Excerpts: The Theft of India by Roy Moxham
Terror, Luxury and Decay
At the beginning of the sixteenth century, Gujarat was probably the most important trading centre in India. Broach, at the mouth of the great River Narmada, was its principal port and market. From there, goods were despatched to the Indian interior, southern and western India, Arabia, Central Asia, Europe and to the Far East. At the beginning of the century, much of the pepper and other spices of the Malabar Coast, and from the Far East, had been taken north to Gujarat for sale. When the Portuguese took control of the spice trade in Malabar and the East, and shipped directly to Europe, Gujarat’s trade suffered. Nevertheless, with its access to the routes into northern India and Arabia, Gujarat was still a major business centre.
The Gujaratis were considerable shipowners. Moreover, the Gujarati merchants regularly travelled on business to Arabia and the Far East. In other parts of India where trade was mostly in the hands of Hindu merchants, these were inhibited by the Hindu prohibition on ‘crossing the black sea’. Hindus who did travel were liable to be ruined by being expelled from their caste. In Gujarat, not only were there many Muslims who were, of course, free to travel, but also many well-off Hindus who had converted to Jainism. To become a Jain was perfectly acceptable to most Hindus since they regarded the Jains as a Hindu sect. Moreover, they were much admired for their belief in the sanctity of all life. Naturally, adhering to such a belief meant the Jains were unable to indulge in warfare, a common occupation of upper- caste Hindus. The Jains were free to focus their energies on moneylending, banking and trade. Moreover, their religion had no restrictions on travel, so they were able to conduct business abroad. Both the Jains and the Muslims established themselves as major overseas traders.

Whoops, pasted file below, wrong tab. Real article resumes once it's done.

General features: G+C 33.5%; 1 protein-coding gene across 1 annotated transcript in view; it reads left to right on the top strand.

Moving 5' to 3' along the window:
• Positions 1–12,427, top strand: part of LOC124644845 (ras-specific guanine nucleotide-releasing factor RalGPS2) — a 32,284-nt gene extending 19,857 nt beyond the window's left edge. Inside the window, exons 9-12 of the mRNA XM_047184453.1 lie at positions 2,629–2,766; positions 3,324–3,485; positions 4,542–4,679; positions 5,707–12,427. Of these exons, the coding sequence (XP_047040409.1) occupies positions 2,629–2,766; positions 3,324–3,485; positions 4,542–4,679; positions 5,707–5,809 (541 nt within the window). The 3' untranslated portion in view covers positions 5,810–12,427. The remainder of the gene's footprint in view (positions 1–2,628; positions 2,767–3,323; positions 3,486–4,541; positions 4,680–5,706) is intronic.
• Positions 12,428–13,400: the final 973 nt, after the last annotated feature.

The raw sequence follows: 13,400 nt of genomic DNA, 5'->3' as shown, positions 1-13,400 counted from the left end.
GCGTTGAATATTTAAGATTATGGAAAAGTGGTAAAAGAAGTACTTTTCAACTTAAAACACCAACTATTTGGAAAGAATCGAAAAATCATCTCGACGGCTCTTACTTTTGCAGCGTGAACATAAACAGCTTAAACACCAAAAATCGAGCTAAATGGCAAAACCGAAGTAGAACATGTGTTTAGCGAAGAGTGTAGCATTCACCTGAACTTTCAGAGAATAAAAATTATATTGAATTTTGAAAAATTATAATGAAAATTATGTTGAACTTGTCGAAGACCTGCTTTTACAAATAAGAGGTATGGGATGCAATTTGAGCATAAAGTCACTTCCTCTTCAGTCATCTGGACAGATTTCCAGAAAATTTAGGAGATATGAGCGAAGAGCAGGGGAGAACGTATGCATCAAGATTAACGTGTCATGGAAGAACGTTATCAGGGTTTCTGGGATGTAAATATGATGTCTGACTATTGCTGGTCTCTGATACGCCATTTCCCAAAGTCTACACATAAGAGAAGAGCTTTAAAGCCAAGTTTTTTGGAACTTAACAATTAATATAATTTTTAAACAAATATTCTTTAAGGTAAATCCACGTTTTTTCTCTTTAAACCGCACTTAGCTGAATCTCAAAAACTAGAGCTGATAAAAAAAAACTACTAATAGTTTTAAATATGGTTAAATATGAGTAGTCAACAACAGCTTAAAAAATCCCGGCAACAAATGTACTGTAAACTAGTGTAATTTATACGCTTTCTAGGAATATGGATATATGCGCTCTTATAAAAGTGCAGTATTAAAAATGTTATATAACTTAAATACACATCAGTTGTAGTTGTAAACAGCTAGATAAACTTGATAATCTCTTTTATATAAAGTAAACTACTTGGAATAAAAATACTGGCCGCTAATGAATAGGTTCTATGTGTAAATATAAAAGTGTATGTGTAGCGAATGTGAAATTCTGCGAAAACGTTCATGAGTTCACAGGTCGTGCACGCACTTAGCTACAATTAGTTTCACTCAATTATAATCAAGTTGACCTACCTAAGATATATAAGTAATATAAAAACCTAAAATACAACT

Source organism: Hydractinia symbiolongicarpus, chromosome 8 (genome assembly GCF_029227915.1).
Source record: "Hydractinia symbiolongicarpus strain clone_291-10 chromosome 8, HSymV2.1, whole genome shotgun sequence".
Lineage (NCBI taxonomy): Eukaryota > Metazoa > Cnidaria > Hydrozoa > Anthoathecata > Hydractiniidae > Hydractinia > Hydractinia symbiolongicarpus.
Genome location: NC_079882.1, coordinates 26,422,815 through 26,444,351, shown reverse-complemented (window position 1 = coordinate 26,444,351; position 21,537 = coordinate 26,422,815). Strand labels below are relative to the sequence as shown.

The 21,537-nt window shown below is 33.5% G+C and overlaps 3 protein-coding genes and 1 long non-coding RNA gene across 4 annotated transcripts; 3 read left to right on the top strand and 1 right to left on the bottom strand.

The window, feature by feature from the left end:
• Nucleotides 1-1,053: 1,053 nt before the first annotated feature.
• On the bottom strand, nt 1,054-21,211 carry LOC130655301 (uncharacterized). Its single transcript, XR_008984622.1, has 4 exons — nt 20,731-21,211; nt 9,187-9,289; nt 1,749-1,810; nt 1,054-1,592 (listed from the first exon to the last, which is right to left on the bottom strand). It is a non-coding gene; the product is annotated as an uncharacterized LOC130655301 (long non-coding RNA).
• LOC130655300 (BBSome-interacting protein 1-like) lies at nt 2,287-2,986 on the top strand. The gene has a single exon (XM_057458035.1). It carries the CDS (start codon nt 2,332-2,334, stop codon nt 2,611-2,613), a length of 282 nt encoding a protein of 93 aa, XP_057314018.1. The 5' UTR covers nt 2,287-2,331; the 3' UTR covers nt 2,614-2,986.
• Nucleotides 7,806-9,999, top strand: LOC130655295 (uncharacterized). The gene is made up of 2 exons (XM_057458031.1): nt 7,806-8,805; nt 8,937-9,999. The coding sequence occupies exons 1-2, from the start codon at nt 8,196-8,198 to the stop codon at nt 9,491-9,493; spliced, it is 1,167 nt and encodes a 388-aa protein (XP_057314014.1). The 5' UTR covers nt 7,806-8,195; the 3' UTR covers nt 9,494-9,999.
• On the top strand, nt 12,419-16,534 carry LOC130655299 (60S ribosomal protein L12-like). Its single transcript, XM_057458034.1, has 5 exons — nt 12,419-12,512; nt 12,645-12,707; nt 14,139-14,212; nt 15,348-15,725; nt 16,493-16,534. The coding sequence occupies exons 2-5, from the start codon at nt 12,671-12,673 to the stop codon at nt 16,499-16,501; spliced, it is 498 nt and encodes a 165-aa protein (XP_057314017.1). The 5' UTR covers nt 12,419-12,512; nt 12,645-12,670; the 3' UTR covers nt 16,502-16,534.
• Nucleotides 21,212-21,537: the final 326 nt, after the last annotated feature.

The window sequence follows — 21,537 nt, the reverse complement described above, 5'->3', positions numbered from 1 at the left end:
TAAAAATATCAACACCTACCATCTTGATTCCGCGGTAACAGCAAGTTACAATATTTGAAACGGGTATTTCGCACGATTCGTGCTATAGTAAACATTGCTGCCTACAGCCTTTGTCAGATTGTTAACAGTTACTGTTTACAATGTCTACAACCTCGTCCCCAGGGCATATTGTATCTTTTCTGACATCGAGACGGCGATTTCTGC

The Portuguese, having secured domination over Malabar, wanted to gain control over Gujarat too. Their first opportunity came in 1533, when the Mughals attacked Gujarat. In 1534 the ruler of Gujarat entered into a pact with the Portuguese to resist the Mughals. In return for their help, he gave them the district of Bassein and its dependencies, including the islands that would eventually become Bombay. The Portuguese greatly strengthened the existing fort at Bassein and built many more. Two years later, they managed to obtain the island fort of Diu. The Gujaratis tried to reclaim Diu in 1538 and again in 1546. The later siege was an epic battle. The governor of India (later viceroy), João de Castro, commanded the Portuguese relief. From Bassein, he sent one of his commanders on a preliminary foray to intercept any ships taking supplies to the enemy. This he did with great savagery. The mutilated bodies of the men he killed were cast into the mouths of the rivers so that they would drift up to the towns as a warning of Portuguese vengeance. When the commander returned to Bassein, the yardarms of his ships were decorated with the hanging bodies of sixty Muslims.
It needed all the naval and military resources of the Portuguese to raise this siege of Diu, which could well have terminated their attempts at domination, but they prevailed and massively extended the fortifications. The reprisals after the second siege of Diu were savage. The governor told the king of Portugal that he had sent a commander with twenty ships to:
Burn and destroy the whole coast, in which he very well showed his diligence and gallantry, because he caused more destruction of the coast than was ever done before, or ever dreamt of, destroying every place from Daman up to Broach, so that there was no memory left of them, and he butchered everyone he captured without showing mercy to a living thing. He burnt twenty large ships and one hundred and fifty small ones and the town squares were covered in bodies, which caused great astonishment and fear in all Gujarat.
At Gogha, the Portuguese heaped up the bodies of those they had killed in the temples. They then cut the throats of cows and defiled the temples by sprinkling them with the blood.